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Priest in Cameroon Recounts Rough Ordeal with Military in Troubled Anglophone Region

Fr. Ngenge Godlove Bong-aba, former Parish Priest of St. Therese of the Child Jesus in Cameroon's Archdiocese of Bamenda.

Fr. Ngenge Godlove Bong-aba who grew up in the Archdiocese of Bamenda in Cameroon’s Northwest region recalls several instances he has been harassed by the country’s security forces on allegations that he was connected to militants in the Central African nation.

In an interview with ACI Africa Wednesday, March 31, the former Parish Priest of St. Therese of the Child Jesus Esu Parish of Bamenda Archdiocese says that members of the Clergy whose only concern is to uphold the dignity of human life in the country are sometimes accused of siding with those who oppose the government.

“My challenges reflect those of the Catholic Church as a whole in the Anglophone regions of Cameroon,” Fr. Godlove told ACI Africa.

He added, “In my quest to uphold the truth, condemn injustice and defend the God-given dignity of the human being, I am sometimes misunderstood, suspected and misrepresented as supporting one or the other camp by the regime as well as the actors advocating for the breakaway state of Ambazonia!”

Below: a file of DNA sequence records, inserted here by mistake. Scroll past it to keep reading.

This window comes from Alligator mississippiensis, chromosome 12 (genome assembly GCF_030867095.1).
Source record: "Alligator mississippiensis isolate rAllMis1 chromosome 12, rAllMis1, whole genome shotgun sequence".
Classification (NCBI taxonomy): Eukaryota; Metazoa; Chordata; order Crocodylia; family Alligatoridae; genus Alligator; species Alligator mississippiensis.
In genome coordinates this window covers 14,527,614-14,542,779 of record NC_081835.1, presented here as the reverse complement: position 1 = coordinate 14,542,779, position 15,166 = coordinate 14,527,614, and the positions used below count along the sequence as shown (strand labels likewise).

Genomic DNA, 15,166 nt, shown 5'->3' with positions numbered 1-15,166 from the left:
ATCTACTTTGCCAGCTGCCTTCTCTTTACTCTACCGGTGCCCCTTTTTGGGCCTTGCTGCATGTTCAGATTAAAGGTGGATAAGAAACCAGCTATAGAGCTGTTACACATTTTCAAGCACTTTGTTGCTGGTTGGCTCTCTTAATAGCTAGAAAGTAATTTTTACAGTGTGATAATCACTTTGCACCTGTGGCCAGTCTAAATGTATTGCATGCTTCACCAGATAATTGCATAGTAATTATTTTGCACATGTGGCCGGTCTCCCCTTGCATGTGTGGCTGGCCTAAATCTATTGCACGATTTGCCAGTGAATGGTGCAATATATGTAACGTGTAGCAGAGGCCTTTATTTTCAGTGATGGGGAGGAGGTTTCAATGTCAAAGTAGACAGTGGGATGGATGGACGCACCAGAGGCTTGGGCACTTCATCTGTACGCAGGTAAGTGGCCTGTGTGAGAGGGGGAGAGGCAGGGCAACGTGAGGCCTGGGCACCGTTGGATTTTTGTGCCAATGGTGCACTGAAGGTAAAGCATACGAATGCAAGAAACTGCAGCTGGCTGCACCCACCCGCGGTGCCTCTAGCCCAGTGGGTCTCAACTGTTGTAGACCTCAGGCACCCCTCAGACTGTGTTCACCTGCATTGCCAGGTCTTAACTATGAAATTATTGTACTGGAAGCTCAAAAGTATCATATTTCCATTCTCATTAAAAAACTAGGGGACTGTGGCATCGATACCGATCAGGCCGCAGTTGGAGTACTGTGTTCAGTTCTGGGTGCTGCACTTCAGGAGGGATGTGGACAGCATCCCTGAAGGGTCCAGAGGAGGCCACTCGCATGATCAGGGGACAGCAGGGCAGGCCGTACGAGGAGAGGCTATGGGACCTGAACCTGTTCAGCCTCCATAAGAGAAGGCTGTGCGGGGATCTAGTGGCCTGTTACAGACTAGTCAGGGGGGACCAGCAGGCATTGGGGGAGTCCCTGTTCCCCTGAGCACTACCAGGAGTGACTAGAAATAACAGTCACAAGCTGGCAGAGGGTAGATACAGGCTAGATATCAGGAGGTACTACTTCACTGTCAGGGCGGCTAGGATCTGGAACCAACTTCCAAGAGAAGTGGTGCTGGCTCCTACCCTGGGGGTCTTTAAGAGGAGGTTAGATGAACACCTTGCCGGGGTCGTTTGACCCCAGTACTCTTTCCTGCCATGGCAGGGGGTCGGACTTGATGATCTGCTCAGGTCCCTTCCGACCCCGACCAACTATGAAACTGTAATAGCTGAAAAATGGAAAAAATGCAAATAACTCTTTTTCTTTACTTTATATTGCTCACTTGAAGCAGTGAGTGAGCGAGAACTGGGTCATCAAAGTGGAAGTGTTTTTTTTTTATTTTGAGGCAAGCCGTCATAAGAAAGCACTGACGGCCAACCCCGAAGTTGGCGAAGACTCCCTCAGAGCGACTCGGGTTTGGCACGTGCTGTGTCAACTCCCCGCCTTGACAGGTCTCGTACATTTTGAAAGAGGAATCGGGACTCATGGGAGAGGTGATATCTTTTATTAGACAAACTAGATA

Ambazonia is a self-proclaimed independent state by separatists in Cameroon's English-speaking North West and South West regions.

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Efforts to create the state are at the heart of the ongoing conflict that has led to the death of over 3,000 people and displacement of over 679,000 others. The conflict that started with a strike of a section of teachers and lawyers in the two regions has also left more than 600,000 children unable to go to school.

Fr. Godlove recalls a particular incident in 2020 when he was summoned by a group of military men that were setting up camp at a village near his Parish.

“I was introduced to the highest in command in the entire Division (a Colonel), who told me to my face that he did not trust Priests, Bishops and the Catholic Church as far as the crisis was concerned!” the Priest told ACI Africa.

He went on to narrate, “He (the Colonel) kept us there for over an hour, obtaining information from a Fulani motorbike rider concerning a boy who was riding my Parish motorbike, whom he suspected to be an armed separatist.”

The 33-year-old Priest who recently went to work on a project in South Africa says that were it not for the word of the Fulani, the military would have taken the young man into custody “and probably shot him and disposed of his body.”

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In a separate incident, Fr. Godlove was denied access to an Outstation of his Parish by an armed separatist.

Recalling the event, he says, “I was with the same boy and they searched us thoroughly and emptied all my stuff on the ground; also claiming that I had shown the military the way to go and attack their colleagues.”